“We’re trying to put together what is the best report that actually truly captures what the incidence of cases are in the state as related to schools,” Rivkee said.
A spokesperson for the state Department of Health could not provide an expected publishing date for the new school-related reports despite the fact that the majority of Florida school districts have re-opened in the last month.
Shannon Russell-Hinds, an English teacher at Sandalwood High School and a union representative for Duval Teachers United, said the public has a right to know school-related case numbers.
“Duval County Public Schools promised transparency, but it appears that the Department of Health is attempting to silence the very people who are charged with protecting the lives of everyone in nearly 200 schools,” Russell-Hinds said. “Parents and staff have a right to all available data and to know about the healthiness or a lack thereof in each building so that they can make an informed decision that they believe is best for them accordingly.”
For the last week, The Florida Times-Union has made multiple attempts to reach the Florida Department of Health seeking clarification on the policy it’s citing as reasoning against Duval Schools publishing its own numbers.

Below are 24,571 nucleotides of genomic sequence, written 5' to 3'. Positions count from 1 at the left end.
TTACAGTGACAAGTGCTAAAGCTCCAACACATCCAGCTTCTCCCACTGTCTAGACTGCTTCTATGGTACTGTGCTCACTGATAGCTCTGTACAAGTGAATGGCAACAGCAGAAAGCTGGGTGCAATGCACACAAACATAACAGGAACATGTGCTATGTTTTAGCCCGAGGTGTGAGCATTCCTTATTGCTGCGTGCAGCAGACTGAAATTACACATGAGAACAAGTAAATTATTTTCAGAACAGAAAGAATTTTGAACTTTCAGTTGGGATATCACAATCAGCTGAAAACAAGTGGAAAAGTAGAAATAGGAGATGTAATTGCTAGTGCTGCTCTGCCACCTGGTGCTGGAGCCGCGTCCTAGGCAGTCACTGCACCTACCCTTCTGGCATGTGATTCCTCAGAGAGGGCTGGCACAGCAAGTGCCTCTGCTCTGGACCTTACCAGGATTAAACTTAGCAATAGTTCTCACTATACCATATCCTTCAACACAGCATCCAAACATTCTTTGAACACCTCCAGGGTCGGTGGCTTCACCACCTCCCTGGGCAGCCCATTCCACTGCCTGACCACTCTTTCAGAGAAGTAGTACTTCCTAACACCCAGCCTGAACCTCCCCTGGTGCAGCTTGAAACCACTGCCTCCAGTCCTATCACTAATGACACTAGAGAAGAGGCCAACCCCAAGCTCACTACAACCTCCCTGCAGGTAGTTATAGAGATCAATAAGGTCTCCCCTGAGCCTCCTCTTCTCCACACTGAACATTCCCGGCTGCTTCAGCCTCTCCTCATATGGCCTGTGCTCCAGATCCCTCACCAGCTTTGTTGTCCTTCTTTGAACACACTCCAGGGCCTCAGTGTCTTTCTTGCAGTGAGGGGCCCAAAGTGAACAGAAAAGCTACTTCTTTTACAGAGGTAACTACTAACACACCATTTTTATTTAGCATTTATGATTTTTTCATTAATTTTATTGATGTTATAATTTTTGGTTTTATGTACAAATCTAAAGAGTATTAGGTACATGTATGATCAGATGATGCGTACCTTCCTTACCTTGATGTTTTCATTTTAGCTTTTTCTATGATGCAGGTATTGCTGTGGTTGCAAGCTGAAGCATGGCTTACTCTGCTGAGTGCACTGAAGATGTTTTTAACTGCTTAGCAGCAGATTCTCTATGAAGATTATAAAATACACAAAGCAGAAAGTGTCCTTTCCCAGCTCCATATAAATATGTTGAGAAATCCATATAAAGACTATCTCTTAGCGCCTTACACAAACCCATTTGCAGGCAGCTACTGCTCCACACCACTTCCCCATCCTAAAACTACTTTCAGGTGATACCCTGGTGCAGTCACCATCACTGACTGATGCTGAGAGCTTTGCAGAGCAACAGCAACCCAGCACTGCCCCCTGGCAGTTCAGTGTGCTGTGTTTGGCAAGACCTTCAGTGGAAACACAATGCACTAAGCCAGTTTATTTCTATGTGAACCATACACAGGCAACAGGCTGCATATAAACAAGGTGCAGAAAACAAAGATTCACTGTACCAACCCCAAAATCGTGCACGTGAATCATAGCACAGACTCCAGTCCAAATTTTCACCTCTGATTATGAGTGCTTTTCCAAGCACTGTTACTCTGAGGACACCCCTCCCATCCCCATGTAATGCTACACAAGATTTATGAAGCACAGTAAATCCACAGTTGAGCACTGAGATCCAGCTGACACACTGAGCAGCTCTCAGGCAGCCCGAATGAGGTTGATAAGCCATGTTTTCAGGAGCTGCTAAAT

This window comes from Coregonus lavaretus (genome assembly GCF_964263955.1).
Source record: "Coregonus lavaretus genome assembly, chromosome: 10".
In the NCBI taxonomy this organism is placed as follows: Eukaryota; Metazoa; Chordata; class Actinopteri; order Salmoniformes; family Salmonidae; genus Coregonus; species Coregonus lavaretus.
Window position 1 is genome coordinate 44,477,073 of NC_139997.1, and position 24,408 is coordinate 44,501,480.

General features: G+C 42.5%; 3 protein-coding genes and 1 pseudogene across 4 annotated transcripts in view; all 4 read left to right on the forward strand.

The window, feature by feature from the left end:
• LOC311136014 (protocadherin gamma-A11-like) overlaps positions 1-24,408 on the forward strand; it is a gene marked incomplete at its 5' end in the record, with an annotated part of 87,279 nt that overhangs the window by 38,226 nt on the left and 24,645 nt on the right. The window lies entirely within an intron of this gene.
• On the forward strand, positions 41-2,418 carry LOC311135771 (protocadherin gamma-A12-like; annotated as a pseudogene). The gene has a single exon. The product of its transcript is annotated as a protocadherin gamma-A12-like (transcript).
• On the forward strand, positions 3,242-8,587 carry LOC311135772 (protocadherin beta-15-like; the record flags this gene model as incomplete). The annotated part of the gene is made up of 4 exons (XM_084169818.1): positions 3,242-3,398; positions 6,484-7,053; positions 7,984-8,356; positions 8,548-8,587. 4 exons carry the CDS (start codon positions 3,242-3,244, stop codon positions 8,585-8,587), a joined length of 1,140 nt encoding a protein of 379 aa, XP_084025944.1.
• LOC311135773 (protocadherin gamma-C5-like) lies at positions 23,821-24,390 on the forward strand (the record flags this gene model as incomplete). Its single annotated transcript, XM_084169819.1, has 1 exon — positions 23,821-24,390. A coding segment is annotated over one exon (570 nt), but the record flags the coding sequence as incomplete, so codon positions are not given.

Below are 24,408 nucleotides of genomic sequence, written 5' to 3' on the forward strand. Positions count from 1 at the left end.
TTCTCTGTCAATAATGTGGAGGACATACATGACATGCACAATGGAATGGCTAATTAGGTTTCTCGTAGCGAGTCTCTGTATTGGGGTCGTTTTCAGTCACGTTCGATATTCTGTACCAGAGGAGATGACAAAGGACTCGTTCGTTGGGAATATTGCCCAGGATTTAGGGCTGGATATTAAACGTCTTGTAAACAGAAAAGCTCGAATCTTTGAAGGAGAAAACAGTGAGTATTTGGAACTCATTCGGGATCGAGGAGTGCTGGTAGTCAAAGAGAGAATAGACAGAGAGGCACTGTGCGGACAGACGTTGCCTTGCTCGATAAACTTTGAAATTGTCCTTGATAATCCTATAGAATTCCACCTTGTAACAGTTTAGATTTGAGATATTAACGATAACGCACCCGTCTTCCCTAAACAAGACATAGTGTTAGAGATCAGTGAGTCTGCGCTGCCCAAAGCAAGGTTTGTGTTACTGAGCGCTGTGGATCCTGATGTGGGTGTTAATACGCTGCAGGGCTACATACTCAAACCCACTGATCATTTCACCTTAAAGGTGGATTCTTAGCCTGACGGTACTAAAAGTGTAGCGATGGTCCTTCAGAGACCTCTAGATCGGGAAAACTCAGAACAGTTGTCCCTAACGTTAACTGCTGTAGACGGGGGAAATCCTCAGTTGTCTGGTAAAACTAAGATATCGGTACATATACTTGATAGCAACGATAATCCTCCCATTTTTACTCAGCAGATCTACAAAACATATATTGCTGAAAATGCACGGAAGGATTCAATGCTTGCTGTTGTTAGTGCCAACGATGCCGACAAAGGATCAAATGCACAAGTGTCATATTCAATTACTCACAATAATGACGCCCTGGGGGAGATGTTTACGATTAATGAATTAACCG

The Times-Union asked a department spokesman what in state law prohibits school districts from publishing COVID-19 case numbers, as well as for the number of school districts that are seeking permission to publish numbers, but he didn’t directly answer the question.
He referred to data the department reports to school districts as “confidential.”
Russell-Hinds said the school district being forced to pause its plans to release case numbers “creates mistrust, more anxiety and stress.”